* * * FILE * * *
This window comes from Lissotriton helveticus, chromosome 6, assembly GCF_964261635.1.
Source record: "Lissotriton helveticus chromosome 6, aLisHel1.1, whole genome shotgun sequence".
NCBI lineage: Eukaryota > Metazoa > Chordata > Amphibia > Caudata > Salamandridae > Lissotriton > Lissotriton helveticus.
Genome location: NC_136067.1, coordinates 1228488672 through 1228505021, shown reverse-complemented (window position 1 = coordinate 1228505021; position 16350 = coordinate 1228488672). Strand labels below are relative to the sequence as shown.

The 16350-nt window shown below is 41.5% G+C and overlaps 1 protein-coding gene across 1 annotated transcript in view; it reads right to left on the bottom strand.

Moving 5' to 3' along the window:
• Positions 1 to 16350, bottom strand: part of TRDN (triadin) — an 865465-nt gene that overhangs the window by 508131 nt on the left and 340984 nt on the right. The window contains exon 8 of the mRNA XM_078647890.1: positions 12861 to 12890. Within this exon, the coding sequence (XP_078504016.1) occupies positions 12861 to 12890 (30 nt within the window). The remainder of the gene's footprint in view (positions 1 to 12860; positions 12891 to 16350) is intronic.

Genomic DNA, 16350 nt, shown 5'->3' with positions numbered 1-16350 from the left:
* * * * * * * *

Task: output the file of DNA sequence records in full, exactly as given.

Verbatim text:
This window comes from Lissotriton helveticus, chromosome 6, assembly GCF_964261635.1.
Source record: "Lissotriton helveticus chromosome 6, aLisHel1.1, whole genome shotgun sequence".
NCBI lineage: Eukaryota > Metazoa > Chordata > Amphibia > Caudata > Salamandridae > Lissotriton > Lissotriton helveticus.
Genome location: NC_136067.1, coordinates 1228488672 through 1228505021, shown reverse-complemented (window position 1 = coordinate 1228505021; position 16350 = coordinate 1228488672). Strand labels below are relative to the sequence as shown.

The 16350-nt window shown below is 41.5% G+C and overlaps 1 protein-coding gene across 1 annotated transcript in view; it reads right to left on the bottom strand.

Moving 5' to 3' along the window:
• Positions 1 to 16350, bottom strand: part of TRDN (triadin) — an 865465-nt gene that overhangs the window by 508131 nt on the left and 340984 nt on the right. The window contains exon 8 of the mRNA XM_078647890.1: positions 12861 to 12890. Within this exon, the coding sequence (XP_078504016.1) occupies positions 12861 to 12890 (30 nt within the window). The remainder of the gene's footprint in view (positions 1 to 12860; positions 12891 to 16350) is intronic.

Genomic DNA, 16350 nt, shown 5'->3' with positions numbered 1-16350 from the left: